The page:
Can my garden grow?

Published 12:00 am Wednesday, March 10, 2004

The Southern Yankee – Sue Ellen Ross

This is the first year I will have a garden in Louisiana. In fact, it will be the first year I have ever had a garden of my own, period.

Many years ago, my parents had a small patch of land in our backyard with a few flowers and vegetable plants, but I wasn’t involved in it.

When my children were small, they and their Dad had a garden area behind the garage, but I wasn’t involved in that one either.

Neighbors, friends and acquaintances all boasted of their bounties each year. But I wasn’t jealous. I would see them every Saturday morning working in the heat, as they pulled weeds and constantly watered their plants, and would laugh as I headed to the Indiana Dunes to go swimming.

Northerners revere springtime as the best time of the year. Renewal in every form is there to enjoy – Easter season, flowers blooming and those wonderful days you can go outside without a heavy coat, hat and gloves.

Coming out of winter in Indiana is like coming out of a cave you have been living in since you ate the last of the Thanksgiving leftovers. You can’t imagine the feeling of exhilaration when you walk out the door and can take a breath of fresh air, something you haven’t been able to do for at least three months!

That’s a long time to be cold.

I digress, so I’ll get back to the subject at hand.

I guess the reason I never got involved with the planting thing was that any indoor plants I purchased (or were given) never ever, grew. I didn’t even have to touch them – they just died.

I tried everything. I bought those white sticks that had plant food inside, added the correct type potting soil (the one with all the nutrients that plants needed,) I put them in the light, watered them daily and they still didn’t want to stay alive.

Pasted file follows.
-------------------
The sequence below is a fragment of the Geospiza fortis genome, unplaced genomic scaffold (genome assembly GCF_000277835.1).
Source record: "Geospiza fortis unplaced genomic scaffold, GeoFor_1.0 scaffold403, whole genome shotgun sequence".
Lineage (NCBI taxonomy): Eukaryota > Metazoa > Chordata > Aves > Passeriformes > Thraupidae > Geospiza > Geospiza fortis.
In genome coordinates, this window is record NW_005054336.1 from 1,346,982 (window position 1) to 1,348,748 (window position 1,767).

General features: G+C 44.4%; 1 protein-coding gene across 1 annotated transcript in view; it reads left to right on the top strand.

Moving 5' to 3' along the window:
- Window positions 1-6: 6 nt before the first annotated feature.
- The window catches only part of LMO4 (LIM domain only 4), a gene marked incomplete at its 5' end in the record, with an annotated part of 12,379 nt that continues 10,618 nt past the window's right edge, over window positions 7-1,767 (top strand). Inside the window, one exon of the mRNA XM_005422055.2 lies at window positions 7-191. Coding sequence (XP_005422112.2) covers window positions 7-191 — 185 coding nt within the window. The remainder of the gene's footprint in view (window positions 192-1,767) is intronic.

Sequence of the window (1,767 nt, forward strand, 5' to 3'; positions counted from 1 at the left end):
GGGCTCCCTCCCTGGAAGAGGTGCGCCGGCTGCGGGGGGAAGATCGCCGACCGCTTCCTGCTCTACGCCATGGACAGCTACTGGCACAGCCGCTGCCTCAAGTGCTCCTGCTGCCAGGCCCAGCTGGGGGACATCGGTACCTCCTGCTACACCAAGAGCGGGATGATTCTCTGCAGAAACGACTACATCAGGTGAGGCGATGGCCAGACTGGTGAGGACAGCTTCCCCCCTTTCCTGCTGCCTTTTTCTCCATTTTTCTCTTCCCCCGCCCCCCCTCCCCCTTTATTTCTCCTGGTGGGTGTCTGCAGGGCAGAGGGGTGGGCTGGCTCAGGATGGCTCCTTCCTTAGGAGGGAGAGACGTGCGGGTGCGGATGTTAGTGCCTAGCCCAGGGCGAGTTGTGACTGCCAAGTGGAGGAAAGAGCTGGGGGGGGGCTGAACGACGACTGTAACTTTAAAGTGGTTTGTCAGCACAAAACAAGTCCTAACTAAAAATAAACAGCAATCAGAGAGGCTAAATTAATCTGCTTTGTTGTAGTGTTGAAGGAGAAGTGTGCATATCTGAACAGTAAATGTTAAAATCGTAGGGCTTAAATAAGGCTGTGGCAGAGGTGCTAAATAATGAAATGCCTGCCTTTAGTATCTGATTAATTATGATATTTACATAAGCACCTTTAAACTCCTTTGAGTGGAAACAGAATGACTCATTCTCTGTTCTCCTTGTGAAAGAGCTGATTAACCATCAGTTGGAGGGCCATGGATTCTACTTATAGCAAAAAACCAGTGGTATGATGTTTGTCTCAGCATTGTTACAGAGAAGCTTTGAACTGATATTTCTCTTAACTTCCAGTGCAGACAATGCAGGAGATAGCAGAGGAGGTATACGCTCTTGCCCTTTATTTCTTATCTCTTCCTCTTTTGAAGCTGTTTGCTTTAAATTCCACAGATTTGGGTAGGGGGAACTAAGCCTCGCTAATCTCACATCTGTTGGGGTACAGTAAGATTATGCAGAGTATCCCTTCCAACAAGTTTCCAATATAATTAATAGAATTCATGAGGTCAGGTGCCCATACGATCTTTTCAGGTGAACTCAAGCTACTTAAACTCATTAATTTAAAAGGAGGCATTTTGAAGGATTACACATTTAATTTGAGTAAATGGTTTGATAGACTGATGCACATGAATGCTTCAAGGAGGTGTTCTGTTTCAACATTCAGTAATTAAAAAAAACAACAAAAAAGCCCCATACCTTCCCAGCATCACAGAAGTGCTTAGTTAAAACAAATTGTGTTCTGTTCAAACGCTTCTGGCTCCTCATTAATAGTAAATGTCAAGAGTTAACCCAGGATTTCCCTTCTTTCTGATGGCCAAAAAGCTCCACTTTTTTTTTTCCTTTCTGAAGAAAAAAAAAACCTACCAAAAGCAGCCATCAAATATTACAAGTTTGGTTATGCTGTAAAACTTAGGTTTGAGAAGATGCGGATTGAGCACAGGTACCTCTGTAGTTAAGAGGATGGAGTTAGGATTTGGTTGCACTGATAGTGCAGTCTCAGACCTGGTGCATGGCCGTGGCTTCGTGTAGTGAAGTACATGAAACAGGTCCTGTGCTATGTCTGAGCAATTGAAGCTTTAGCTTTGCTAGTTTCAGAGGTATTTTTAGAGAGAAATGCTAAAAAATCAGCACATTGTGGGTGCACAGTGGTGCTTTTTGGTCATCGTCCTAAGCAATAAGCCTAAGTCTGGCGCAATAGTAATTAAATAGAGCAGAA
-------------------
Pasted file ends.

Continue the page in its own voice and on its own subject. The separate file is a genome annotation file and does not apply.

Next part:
So I gave up on planting anything.

Until this year.

I am so crazy about palm trees that I thought this would be the first thing I would plant when I moved to LaPlace. But I decided to go slow, and try a patch of garden instead.

After all, with the prices of those beautiful trees, I would be out quite a bit of money if the one I chose didn’t survive. A few vegetable and flower plants seems to be the way to go.

I have been talking with green-thumbers from all walks of life recently – from my neighbors to the professional landscapers. One thing they all agree on – make sure you are dedicated to making your garden grow. Time, patience, cash and good work gloves are included in that dedication, they added.

I am determined to have a blooming garden this summer, and formal plans are in the making.

I staked out a small area near the fence in my backyard this weekend and will ask my boyfriend to ‘turn the soil.’ I don’t know what that means, but the pros told me that is the first step in preparing your growing area.

Although I have a chain link fence surrounding the yard, I’m sure some critters still find their way in. There are squirrel families that live in a nearby tree, and I always see them scurrying around, looking for food.

One of my neighbors told me to plant marigold flowers around the border of my plants. She said squirrels don’t like the smell or taste of those flowers, so they may think that’s all that is in there. And they will leave them alone.

Another friend told me to line the edges of the garden with aspirin. Put them about 1/4 inch into the soil and water lightly, were her directions. That makes no sense to me, but she added some comments that were similar to the marigold advice.

One of my relatives also told me to plant a plastic religious figure or plaque with an inspirational saying right in the middle of my garden. This will help everything grow, she added.

I guess these suggestions can’t hurt. I may just try them, but will also take all advice with a grain of salt.

Now there’s another idea. I wonder if squirrels like salt?